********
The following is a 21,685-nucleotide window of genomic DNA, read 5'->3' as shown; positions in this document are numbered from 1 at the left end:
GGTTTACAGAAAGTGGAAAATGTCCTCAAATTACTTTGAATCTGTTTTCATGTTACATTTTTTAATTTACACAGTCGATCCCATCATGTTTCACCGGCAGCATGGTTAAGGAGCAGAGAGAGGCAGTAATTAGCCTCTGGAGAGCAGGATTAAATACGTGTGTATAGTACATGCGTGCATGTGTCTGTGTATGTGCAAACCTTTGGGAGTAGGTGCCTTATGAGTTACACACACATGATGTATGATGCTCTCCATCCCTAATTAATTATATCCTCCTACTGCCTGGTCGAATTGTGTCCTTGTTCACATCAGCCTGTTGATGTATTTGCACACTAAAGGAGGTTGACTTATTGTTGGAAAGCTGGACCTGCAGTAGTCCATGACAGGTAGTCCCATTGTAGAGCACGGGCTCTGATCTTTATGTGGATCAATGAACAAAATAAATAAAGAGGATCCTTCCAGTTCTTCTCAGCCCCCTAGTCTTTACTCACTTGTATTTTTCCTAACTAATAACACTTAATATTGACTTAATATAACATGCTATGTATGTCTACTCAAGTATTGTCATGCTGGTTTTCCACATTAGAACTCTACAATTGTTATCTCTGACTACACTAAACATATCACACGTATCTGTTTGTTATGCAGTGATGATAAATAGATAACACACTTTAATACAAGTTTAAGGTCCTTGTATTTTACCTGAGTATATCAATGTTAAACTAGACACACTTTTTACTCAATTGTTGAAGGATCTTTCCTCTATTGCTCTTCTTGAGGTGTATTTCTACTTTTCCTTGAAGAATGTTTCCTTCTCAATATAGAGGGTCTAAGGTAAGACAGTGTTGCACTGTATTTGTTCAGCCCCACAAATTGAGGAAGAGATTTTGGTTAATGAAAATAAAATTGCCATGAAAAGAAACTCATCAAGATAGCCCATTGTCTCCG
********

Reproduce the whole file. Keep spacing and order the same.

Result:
The following is a 21,685-nucleotide window of genomic DNA, read 5'->3' as shown; positions in this document are numbered from 1 at the left end:
GGTTTACAGAAAGTGGAAAATGTCCTCAAATTACTTTGAATCTGTTTTCATGTTACATTTTTTAATTTACACAGTCGATCCCATCATGTTTCACCGGCAGCATGGTTAAGGAGCAGAGAGAGGCAGTAATTAGCCTCTGGAGAGCAGGATTAAATACGTGTGTATAGTACATGCGTGCATGTGTCTGTGTATGTGCAAACCTTTGGGAGTAGGTGCCTTATGAGTTACACACACATGATGTATGATGCTCTCCATCCCTAATTAATTATATCCTCCTACTGCCTGGTCGAATTGTGTCCTTGTTCACATCAGCCTGTTGATGTATTTGCACACTAAAGGAGGTTGACTTATTGTTGGAAAGCTGGACCTGCAGTAGTCCATGACAGGTAGTCCCATTGTAGAGCACGGGCTCTGATCTTTATGTGGATCAATGAACAAAATAAATAAAGAGGATCCTTCCAGTTCTTCTCAGCCCCCTAGTCTTTACTCACTTGTATTTTTCCTAACTAATAACACTTAATATTGACTTAATATAACATGCTATGTATGTCTACTCAAGTATTGTCATGCTGGTTTTCCACATTAGAACTCTACAATTGTTATCTCTGACTACACTAAACATATCACACGTATCTGTTTGTTATGCAGTGATGATAAATAGATAACACACTTTAATACAAGTTTAAGGTCCTTGTATTTTACCTGAGTATATCAATGTTAAACTAGACACACTTTTTACTCAATTGTTGAAGGATCTTTCCTCTATTGCTCTTCTTGAGGTGTATTTCTACTTTTCCTTGAAGAATGTTTCCTTCTCAATATAGAGGGTCTAAGGTAAGACAGTGTTGCACTGTATTTGTTCAGCCCCACAAATTGAGGAAGAGATTTTGGTTAATGAAAATAAAATTGCCATGAAAAGAAACTCATCAAGATAGCCCATTGTCTCCG